Around this time, the Hawai‘i State Legislature had passed a law allowing for a constitutional amendment to be put on the ballot allowing the Legislature (largely unsupportive of same-sex marriage) to define marriage. The 1998 general election ballot asked, “Shall the Constitution of the state of Hawai‘i be amended to specify that the Legislature shall have the power to reserve marriage to opposite-sex couples.” The battle over this constitutional amendment question was an outright political war. Ads on this issue ran in the newspaper, on the radio and over the television. People phone-banked, sign-waved and walked door-to-door. A vote in favor of this question practically meant that same-sex couples would be denied the right to marry. The vote was 69% in favor and 29% against.
After the election, I recall walking around Ala Moana Shopping Center near Center Stage. I looked at the people on the escalator and thought that seven of every 10 people probably did not like me or perhaps hated me because I was gay.
What gave me hope was the unwavering support from my mom, my family, my friends and my communities. The support was not always bold. Sometimes it looked like going to a family dinner as if nothing had changed. Other times, it looked like an invitation to a dinner with friends at Like Like Drive Inn or a movie.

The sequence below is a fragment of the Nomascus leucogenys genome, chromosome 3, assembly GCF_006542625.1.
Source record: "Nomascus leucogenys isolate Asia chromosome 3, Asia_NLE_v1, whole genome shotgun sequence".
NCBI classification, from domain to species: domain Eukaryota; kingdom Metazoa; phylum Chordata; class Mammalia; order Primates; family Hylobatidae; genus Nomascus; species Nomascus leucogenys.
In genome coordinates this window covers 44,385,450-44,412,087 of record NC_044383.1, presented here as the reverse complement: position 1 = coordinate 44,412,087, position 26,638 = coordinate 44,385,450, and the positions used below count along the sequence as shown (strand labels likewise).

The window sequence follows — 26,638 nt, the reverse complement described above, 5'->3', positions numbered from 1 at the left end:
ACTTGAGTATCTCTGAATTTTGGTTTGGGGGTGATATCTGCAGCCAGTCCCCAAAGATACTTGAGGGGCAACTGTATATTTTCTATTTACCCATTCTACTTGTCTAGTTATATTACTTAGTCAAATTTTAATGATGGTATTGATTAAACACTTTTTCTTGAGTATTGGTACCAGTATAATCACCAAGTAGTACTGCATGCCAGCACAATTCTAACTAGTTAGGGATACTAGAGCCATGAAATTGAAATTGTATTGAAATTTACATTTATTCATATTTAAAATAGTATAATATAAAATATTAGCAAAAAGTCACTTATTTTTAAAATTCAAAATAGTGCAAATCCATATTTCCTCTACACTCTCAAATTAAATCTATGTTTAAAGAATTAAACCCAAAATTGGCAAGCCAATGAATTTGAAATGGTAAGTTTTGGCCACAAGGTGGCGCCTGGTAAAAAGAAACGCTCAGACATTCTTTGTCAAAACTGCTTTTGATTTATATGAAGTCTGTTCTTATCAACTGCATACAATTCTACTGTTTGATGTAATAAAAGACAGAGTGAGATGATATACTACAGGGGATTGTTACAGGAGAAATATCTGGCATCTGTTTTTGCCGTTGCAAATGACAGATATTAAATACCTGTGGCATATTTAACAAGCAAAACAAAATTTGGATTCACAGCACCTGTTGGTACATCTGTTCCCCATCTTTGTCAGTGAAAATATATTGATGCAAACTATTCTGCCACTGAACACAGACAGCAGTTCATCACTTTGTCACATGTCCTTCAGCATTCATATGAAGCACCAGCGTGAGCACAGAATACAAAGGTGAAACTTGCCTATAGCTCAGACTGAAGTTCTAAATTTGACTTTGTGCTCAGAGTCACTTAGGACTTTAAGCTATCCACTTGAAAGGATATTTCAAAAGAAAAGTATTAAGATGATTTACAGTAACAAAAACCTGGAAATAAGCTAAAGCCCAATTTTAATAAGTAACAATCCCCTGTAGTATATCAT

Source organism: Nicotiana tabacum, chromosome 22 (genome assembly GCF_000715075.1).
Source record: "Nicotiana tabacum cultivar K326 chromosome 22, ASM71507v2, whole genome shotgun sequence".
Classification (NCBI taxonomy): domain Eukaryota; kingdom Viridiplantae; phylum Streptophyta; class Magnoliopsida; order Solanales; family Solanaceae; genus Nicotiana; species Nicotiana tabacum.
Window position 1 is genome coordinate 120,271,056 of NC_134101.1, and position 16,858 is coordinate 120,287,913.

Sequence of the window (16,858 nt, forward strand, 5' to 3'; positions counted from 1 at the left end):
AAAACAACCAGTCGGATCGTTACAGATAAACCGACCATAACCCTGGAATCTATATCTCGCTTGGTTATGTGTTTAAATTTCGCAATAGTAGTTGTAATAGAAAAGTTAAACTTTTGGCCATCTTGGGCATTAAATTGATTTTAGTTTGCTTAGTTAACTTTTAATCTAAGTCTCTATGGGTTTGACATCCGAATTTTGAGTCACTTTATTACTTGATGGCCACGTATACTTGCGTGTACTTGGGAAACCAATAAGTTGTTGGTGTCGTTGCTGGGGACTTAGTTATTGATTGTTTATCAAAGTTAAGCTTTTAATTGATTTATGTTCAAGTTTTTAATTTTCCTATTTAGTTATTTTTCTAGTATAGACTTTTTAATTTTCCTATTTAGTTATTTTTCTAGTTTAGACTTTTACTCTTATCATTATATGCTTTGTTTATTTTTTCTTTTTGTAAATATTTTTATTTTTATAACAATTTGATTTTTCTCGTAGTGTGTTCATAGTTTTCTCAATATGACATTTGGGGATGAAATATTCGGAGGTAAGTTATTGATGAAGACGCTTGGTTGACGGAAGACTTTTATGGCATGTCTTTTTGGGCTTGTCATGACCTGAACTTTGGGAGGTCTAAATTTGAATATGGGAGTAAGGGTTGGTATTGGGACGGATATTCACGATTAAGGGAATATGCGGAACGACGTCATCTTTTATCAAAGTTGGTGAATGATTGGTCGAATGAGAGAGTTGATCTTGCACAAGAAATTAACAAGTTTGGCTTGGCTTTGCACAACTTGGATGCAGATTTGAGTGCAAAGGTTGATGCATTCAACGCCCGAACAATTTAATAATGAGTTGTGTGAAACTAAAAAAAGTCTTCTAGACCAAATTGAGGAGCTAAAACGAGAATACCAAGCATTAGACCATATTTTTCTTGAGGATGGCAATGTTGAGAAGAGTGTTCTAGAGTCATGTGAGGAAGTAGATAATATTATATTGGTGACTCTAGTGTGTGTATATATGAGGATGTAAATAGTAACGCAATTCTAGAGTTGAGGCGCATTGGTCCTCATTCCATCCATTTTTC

And sometimes the support was bold. The Japanese American Citizens League-Honolulu Chapter was one of the first non-LGBT groups to support same-sex marriage. Seeing this group publicly support same-sex marriage when they did not have a stake in the matter meant that my own community had a place for me and would not reject me. Even when this group did not need to take a position, they did so because they believed in civil and human rights.
Being inclusive is so important. One simple thing you can do now is to be mindful of your choices in language. These choices don’t need to be highlighted or announced, just made respectfully and intentionally. Start the conversation using language that opens the door to welcome others. At the next family party, rather than asking your nephew or niece if they have a boyfriend or girlfriend, perhaps the question could be “Are you dating anyone? What is their name?” Regardless of who they are dating, the question opens the door for them to answer. To assume whom they are dating shuts the door — even unintentionally.
As we grow stronger from the challenges we’ve endured, we all gain the ability to celebrate the humanity and dignity in someone else.
Trisha Nakamura is the Interim Dean of Student Services at the University of Hawai‘i at Mänoa William S. Richardson School of Law, where she has served as the Director of Career Services. She is a volunteer board member of the Japanese American Citizens League-Honolulu Chapter, an organization advocating for civil and human rights. Prior to her work at the Law School, she worked as a Deputy Public Defender, defending the rights of those accused. As a Yonsei local Okinawan woman who was born and raised in Hawai‘i, she is committed to equity and social justice. Her respect for this place and people, and her appreciation of diversity, inform her desire to contribute to our community.